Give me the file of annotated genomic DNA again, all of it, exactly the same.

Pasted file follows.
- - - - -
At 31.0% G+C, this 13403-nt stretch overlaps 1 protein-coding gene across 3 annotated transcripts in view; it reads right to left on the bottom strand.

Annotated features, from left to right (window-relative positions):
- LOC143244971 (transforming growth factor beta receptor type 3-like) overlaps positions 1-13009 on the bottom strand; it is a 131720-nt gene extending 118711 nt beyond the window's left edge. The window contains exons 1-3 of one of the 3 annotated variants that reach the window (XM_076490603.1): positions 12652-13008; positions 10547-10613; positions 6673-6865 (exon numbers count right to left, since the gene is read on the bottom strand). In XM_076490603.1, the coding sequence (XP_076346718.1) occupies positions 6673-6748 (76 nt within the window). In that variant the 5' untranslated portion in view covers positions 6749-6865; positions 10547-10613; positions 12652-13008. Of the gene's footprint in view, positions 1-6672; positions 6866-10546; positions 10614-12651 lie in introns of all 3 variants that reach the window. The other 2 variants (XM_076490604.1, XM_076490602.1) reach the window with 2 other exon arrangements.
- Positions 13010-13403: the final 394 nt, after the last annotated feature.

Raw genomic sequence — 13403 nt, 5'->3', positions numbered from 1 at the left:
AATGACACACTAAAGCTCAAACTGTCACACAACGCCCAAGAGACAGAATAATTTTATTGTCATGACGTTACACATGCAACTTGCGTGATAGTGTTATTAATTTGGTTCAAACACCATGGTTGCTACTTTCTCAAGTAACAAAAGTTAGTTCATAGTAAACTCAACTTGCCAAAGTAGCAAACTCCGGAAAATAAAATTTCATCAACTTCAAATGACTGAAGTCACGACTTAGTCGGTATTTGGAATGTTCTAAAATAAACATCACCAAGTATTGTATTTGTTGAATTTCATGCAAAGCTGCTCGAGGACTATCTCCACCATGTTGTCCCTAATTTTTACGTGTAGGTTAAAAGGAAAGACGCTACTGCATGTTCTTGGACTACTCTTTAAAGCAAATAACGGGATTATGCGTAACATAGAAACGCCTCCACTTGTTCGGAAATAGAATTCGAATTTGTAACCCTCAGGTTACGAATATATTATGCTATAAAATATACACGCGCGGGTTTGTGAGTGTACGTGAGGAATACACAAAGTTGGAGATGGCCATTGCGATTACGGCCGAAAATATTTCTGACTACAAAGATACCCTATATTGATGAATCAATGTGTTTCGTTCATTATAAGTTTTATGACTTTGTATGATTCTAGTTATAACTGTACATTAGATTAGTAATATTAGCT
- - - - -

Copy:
At 31.0% G+C, this 13403-nt stretch overlaps 1 protein-coding gene across 3 annotated transcripts in view; it reads right to left on the bottom strand.

Annotated features, from left to right (window-relative positions):
- LOC143244971 (transforming growth factor beta receptor type 3-like) overlaps positions 1-13009 on the bottom strand; it is a 131720-nt gene extending 118711 nt beyond the window's left edge. The window contains exons 1-3 of one of the 3 annotated variants that reach the window (XM_076490603.1): positions 12652-13008; positions 10547-10613; positions 6673-6865 (exon numbers count right to left, since the gene is read on the bottom strand). In XM_076490603.1, the coding sequence (XP_076346718.1) occupies positions 6673-6748 (76 nt within the window). In that variant the 5' untranslated portion in view covers positions 6749-6865; positions 10547-10613; positions 12652-13008. Of the gene's footprint in view, positions 1-6672; positions 6866-10546; positions 10614-12651 lie in introns of all 3 variants that reach the window. The other 2 variants (XM_076490604.1, XM_076490602.1) reach the window with 2 other exon arrangements.
- Positions 13010-13403: the final 394 nt, after the last annotated feature.

Raw genomic sequence — 13403 nt, 5'->3', positions numbered from 1 at the left:
AATGACACACTAAAGCTCAAACTGTCACACAACGCCCAAGAGACAGAATAATTTTATTGTCATGACGTTACACATGCAACTTGCGTGATAGTGTTATTAATTTGGTTCAAACACCATGGTTGCTACTTTCTCAAGTAACAAAAGTTAGTTCATAGTAAACTCAACTTGCCAAAGTAGCAAACTCCGGAAAATAAAATTTCATCAACTTCAAATGACTGAAGTCACGACTTAGTCGGTATTTGGAATGTTCTAAAATAAACATCACCAAGTATTGTATTTGTTGAATTTCATGCAAAGCTGCTCGAGGACTATCTCCACCATGTTGTCCCTAATTTTTACGTGTAGGTTAAAAGGAAAGACGCTACTGCATGTTCTTGGACTACTCTTTAAAGCAAATAACGGGATTATGCGTAACATAGAAACGCCTCCACTTGTTCGGAAATAGAATTCGAATTTGTAACCCTCAGGTTACGAATATATTATGCTATAAAATATACACGCGCGGGTTTGTGAGTGTACGTGAGGAATACACAAAGTTGGAGATGGCCATTGCGATTACGGCCGAAAATATTTCTGACTACAAAGATACCCTATATTGATGAATCAATGTGTTTCGTTCATTATAAGTTTTATGACTTTGTATGATTCTAGTTATAACTGTACATTAGATTAGTAATATTAGCT